On a recent gloomy, windy morning, 10 inmates gathered in a windowless, cinder-block basement room in the Cook County Jail.
As the teacher demonstrated how to solve algebraic equations involving multiple steps, inmates in tan jumpsuits sat quietly and attentively, speaking up only to offer answers.
“A negative times a negative is always?” the teacher asks. “A positive,” comes the group response.
The inmates were participating in the Safer Foundation’s PACE Institute, a program offered at the jail that provides a high school degree. Students typically start by developing reading and writing skills, while also studying math, science, history and social studies.
Their ultimate goals are to get out of jail, get a job, and in some cases support their families, said Durant Freeman, director of the program. Many just want to function in the world and have the things “average” people have, he said.
When some come in angry, often because they don’t have the money to post bond, teachers try to emphasize this is a way to make use of their time.
The PACE Institute receives financial support from Chicago Tribune Charities, a McCormick Foundation fund. There is a waiting list to enter.
For inmate Akeem Alexander, 29, of Chicago, the classes make up for opportunities lost when he dropped out of Lincoln Park High School. He hopes to eventually go to college and get a real estate license.
“I think it’s a great program,” he said. “I like that the teachers are patient. It’s complicated, but she’s hands on, teaching us to take our time, showing us different ways, different angles.”
Alexander, who was held on no bond for domestic battery last year, has been taking classes since June. He said he did well on preparatory placement tests, with plans to take the high school equivalency exam in a month.
The Safer Foundation, one of the nation’s largest not-for-profit providers of services for people with criminal records, also runs two residential centers in Chicago. It focuses on jobs as the best way to help clients start over and lead productive lives. The percentage of repeat offenders in Safer Foundation programs is about half the statewide average. Only 17 percent of those who find employment return to prison, according to a study by Loyola University Chicago.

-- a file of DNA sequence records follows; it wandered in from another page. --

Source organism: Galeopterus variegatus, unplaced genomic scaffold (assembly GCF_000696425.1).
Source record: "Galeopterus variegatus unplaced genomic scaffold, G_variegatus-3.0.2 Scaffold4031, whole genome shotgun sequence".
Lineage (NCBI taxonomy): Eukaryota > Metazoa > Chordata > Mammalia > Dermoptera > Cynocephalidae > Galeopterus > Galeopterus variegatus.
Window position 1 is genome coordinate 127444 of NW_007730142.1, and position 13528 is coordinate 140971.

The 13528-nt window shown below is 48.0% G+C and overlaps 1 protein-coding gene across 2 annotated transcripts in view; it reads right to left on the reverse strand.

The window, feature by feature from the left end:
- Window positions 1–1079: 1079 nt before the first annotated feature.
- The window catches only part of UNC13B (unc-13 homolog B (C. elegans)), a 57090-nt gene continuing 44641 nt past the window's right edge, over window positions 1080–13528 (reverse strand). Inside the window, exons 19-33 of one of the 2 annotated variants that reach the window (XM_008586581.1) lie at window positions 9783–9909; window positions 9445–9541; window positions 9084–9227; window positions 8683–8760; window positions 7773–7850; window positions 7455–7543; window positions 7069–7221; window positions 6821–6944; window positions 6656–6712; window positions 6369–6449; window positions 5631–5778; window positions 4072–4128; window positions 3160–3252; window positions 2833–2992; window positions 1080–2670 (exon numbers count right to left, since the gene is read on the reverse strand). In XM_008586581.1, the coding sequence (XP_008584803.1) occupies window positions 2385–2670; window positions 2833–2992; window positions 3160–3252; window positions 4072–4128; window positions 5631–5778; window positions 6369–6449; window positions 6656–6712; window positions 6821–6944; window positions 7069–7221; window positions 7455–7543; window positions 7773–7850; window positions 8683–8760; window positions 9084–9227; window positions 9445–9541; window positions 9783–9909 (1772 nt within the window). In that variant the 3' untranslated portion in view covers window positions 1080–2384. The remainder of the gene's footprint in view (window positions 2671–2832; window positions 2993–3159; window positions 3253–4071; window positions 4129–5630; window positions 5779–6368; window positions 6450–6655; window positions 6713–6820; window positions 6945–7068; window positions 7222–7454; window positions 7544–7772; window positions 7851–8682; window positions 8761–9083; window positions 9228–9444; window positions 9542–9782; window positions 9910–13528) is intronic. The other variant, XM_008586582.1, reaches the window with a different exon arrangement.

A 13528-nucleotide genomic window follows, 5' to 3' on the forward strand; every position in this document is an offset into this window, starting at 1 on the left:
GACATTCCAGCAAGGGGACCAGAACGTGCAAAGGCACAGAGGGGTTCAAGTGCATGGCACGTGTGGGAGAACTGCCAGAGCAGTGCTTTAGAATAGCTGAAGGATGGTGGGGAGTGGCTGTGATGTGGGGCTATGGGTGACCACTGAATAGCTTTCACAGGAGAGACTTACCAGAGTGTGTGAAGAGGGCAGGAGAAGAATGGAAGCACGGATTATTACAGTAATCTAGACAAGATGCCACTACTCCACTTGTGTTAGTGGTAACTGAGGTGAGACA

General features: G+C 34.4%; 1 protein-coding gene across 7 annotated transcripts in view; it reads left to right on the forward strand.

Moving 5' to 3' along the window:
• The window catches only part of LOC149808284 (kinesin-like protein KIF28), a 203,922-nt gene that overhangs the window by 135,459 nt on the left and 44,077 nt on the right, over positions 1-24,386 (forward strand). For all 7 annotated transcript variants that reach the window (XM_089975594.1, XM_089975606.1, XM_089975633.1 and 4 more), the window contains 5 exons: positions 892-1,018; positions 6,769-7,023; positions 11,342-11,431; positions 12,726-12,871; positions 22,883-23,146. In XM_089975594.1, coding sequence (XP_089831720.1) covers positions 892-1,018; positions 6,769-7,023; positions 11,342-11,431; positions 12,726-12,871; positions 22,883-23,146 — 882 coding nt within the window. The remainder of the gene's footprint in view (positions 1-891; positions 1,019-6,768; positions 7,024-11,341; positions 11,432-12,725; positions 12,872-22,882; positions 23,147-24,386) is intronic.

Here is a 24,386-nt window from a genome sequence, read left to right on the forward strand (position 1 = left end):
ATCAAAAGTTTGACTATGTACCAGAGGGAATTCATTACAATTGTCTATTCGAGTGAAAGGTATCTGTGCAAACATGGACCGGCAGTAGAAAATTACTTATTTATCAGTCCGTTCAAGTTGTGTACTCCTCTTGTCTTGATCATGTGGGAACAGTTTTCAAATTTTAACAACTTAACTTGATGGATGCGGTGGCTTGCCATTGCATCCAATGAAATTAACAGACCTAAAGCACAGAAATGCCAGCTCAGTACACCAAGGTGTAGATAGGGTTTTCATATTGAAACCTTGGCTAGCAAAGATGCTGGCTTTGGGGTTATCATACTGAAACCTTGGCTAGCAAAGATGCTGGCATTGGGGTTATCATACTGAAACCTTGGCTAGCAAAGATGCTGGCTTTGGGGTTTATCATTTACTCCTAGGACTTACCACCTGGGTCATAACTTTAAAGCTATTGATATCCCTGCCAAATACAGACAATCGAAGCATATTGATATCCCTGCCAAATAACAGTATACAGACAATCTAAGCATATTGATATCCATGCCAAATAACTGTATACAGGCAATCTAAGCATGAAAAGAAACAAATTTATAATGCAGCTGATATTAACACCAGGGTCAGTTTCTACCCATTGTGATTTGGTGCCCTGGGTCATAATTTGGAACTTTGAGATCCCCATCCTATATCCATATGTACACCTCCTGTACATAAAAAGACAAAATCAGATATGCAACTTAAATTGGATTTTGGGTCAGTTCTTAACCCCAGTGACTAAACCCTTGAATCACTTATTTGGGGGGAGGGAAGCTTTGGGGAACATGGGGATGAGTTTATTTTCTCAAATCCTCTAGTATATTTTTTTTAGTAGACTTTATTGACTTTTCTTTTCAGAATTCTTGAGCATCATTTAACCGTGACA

The Safer Foundation teaches not only book skills, but life skills like conflict resolution and managing personal finances. Freeman started as a teacher and prided himself on raising each student’s aptitude more than two grade levels, and getting them to pass the high school exam.
A former correctional officer, he joined the program after seeing people in his neighborhood coming through the jail.
Beyond traditional school lessons, part of the challenge is teaching computer literacy to adults who might never have used computers or seen a drop-down menu. With only about 25 laptops for some 250 inmates in the program, some use paper demonstration sheets to learn keyboarding techniques.
Ebony Mason is one of 10 teachers in the program. She has a master’s degree in education and started teaching at the jail this fall after teaching third grade at Chicago Public Schools.
The inmates are more eager to learn than the kids were, which keeps the classroom calm, Mason said. “The guys here, they really, really want it,” she said.
When inmates question the relevance of abstract inventions like negative numbers, she tells them they may encounter such concepts in the real world, for example, when they balance a bank account.
One of the most rewarding parts of teaching the inmates is when they recognize how much they’ve grown, Mason said. Some come in unable to fill out a simple application but leave knowing how to apply for a job or for college. Others learn how to read their own court documents.
“When students recognize their growth, that’s a big accomplishment,” she said. “They feel empowered.”